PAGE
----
General Electric has an awesome trick up its sleeve in the fight against cyberattacks – the Digital Ghost, which is a combination of Digital Twin and industrial control technologies.
You’ve probably already heard about digital twins. They’re the solution companies have come up with to minimize damage and maintenance costs to equipment and to figure out flaws before they become a problem. Engineers build a digital twin of a physical object and run all sorts of tests based on the data sent out by the sensors on the machine. In this way, they’ll always know if there’s something wrong with the machine or if there are dangers that need to be prevented.
With a Digital Ghost, GE takes things to the next level because it wants to also prevent cyberattacks. In short, a Digital Ghost is the virtual version of the control systems that are found in industrial technology. In case of an attack, the sensors can detect the anomalies in the system and prompt further investigation. For instance, if one sensor tells a different story than the rest of them, it might be the fault of a cyberattack and more attention needs to be given to that specific incident. In an interview for ZDNet, GE Global Reseach’s vice president of software research, Colin Parris points out that they know the normal state for a machine so anything beyond that could signal an issue.
Unlike regular digital twins, the Digital Ghost is directed more towards control systems which have a lot more responsibility. “You can segment the problem and keep the machine running by isolating the anomaly,” Parris told the publication, explaining how the new solution can help out in protecting entire infrastructures.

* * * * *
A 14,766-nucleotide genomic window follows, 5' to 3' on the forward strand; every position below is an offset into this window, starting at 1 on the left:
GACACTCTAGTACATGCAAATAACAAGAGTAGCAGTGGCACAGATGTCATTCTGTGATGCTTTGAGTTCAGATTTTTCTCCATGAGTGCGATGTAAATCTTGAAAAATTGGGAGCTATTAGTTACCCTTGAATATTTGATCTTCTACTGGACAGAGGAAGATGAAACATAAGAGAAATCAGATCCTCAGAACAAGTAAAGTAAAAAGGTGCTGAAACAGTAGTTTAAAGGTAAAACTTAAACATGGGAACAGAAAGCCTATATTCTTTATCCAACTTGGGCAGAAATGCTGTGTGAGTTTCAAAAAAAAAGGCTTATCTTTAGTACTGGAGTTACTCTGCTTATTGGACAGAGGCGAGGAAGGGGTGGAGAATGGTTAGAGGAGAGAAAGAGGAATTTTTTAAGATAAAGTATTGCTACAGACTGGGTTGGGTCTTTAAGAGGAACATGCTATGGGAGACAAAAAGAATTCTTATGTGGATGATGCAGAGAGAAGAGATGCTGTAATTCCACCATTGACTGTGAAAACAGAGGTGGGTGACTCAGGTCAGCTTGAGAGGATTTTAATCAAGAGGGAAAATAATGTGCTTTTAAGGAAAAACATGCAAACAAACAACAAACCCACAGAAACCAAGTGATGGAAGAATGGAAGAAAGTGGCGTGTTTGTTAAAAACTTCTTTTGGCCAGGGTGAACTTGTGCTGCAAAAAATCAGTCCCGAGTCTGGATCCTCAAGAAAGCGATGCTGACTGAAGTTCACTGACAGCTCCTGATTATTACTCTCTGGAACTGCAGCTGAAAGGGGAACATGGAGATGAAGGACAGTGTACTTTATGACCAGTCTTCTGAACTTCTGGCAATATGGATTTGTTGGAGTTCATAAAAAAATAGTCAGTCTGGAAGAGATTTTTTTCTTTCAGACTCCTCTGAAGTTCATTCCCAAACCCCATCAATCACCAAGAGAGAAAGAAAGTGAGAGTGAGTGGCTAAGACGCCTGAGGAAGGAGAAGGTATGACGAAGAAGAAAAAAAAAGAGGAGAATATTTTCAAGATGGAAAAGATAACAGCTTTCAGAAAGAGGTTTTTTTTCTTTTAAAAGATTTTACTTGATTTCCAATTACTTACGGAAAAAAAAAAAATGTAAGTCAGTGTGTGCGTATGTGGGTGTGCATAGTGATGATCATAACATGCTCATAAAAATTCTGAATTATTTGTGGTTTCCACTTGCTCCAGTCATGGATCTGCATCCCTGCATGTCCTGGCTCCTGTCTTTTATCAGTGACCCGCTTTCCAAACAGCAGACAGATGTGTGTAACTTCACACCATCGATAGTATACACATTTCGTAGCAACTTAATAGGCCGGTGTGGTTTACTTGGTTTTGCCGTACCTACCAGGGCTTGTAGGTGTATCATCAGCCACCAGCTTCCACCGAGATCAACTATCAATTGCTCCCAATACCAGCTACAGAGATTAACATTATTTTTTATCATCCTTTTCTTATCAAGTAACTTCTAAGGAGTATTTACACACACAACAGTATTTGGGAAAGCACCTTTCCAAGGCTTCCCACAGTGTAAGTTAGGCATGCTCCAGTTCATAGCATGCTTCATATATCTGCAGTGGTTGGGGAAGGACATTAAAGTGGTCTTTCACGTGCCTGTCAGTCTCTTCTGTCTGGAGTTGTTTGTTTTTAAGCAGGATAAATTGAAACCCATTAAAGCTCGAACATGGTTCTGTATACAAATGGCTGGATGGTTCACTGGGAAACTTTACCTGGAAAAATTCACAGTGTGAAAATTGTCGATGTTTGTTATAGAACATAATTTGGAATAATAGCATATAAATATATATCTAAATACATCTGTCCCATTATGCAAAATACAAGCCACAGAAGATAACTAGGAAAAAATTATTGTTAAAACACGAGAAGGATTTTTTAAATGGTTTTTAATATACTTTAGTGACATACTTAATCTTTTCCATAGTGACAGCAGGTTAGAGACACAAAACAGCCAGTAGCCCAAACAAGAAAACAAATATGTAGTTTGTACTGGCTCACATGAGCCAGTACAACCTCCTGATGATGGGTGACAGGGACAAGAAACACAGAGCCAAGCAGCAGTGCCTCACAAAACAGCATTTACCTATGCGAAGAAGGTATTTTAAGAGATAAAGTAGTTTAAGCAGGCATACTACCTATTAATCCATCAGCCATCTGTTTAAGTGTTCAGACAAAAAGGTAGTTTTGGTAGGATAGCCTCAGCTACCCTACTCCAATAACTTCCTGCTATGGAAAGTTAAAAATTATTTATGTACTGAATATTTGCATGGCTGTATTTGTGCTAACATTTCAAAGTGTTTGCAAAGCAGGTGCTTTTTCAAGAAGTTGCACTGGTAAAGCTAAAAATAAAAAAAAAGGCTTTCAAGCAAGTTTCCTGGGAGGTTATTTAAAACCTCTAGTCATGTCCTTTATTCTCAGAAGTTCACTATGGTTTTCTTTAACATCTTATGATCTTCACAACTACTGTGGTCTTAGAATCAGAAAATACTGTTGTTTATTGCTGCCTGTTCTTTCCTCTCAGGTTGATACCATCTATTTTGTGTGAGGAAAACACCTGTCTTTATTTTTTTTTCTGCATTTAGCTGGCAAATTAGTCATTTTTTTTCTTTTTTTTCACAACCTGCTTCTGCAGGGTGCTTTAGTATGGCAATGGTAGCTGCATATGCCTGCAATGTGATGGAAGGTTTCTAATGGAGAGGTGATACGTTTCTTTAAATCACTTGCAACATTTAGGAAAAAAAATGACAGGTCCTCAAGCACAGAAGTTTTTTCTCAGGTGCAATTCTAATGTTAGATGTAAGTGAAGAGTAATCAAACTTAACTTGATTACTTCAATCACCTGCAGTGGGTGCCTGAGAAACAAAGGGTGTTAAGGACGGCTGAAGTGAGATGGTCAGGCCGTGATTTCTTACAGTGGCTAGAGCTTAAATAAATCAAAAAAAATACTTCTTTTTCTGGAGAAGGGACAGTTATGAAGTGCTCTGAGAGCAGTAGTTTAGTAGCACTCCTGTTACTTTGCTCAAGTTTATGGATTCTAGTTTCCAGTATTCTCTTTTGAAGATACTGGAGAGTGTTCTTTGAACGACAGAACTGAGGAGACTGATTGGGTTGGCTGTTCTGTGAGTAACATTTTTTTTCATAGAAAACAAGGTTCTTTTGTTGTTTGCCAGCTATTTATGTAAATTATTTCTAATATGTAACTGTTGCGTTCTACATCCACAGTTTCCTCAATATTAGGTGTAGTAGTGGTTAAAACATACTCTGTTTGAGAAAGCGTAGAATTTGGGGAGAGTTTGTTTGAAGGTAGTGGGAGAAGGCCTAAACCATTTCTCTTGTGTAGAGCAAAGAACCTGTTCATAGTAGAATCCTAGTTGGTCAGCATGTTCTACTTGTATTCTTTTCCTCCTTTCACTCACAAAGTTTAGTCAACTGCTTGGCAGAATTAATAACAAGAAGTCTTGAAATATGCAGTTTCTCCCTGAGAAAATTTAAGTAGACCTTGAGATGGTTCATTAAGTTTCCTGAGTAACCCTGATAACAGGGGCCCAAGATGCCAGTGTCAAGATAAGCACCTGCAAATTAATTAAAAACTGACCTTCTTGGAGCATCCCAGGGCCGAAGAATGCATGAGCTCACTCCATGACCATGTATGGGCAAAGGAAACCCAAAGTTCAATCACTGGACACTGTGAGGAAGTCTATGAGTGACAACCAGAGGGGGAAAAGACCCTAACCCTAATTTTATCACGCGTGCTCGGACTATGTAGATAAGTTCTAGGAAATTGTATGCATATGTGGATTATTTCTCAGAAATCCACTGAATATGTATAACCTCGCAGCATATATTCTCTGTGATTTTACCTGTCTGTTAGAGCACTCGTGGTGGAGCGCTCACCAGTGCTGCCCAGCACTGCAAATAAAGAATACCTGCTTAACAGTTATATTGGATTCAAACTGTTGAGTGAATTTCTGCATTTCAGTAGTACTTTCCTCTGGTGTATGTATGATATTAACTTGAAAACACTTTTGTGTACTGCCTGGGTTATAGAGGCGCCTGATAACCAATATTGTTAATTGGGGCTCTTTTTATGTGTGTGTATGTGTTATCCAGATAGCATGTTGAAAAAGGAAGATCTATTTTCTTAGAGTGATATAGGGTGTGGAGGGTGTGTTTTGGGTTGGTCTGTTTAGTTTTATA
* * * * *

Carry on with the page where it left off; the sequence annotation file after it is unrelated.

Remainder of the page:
According to him, the Digital Ghost can be used for smart grids and cities, and basically anything that has a built-in control system, including legacy systems.
Take, for example, natural disasters where power grids suffered outages due to fallen trees. Or, a more modern version like we’ve seen in Ukraine, where a piece of malware called Black Energy took out a grid a couple of years ago leaving nearly a million people in the dark. A digital ghost could help prevent such attacks by noticing when something is amiss and fixing the issue before it becomes a serious problem.
“In the world of cybersecurity, there are no such things as guarantees. But adding new layers of protection such as Digital Ghost will ensure we are putting our strongest effort forward,” said GE’s Justin John, leader of the controls algorithm team.
The company estimates the Digital Ghost will be commercialized sometime next year, but in the meantime continues to deploy digital twins left and right, learning how to make them the best at their job. So far, Digital Twins have been proven to be extremely effective in lowering repair costs because they are done before the product is too damaged, but they’ve also seen benefits in terms of customer disruption.
The advantages of deploying both digital twins and, in the years to come Digital Ghosts, are clear and we can only hope we can avoid situations as the one in Ukraine all over the globe because it’s clear as day that the wars of the future won’t be fought only on the battle fields, but also online.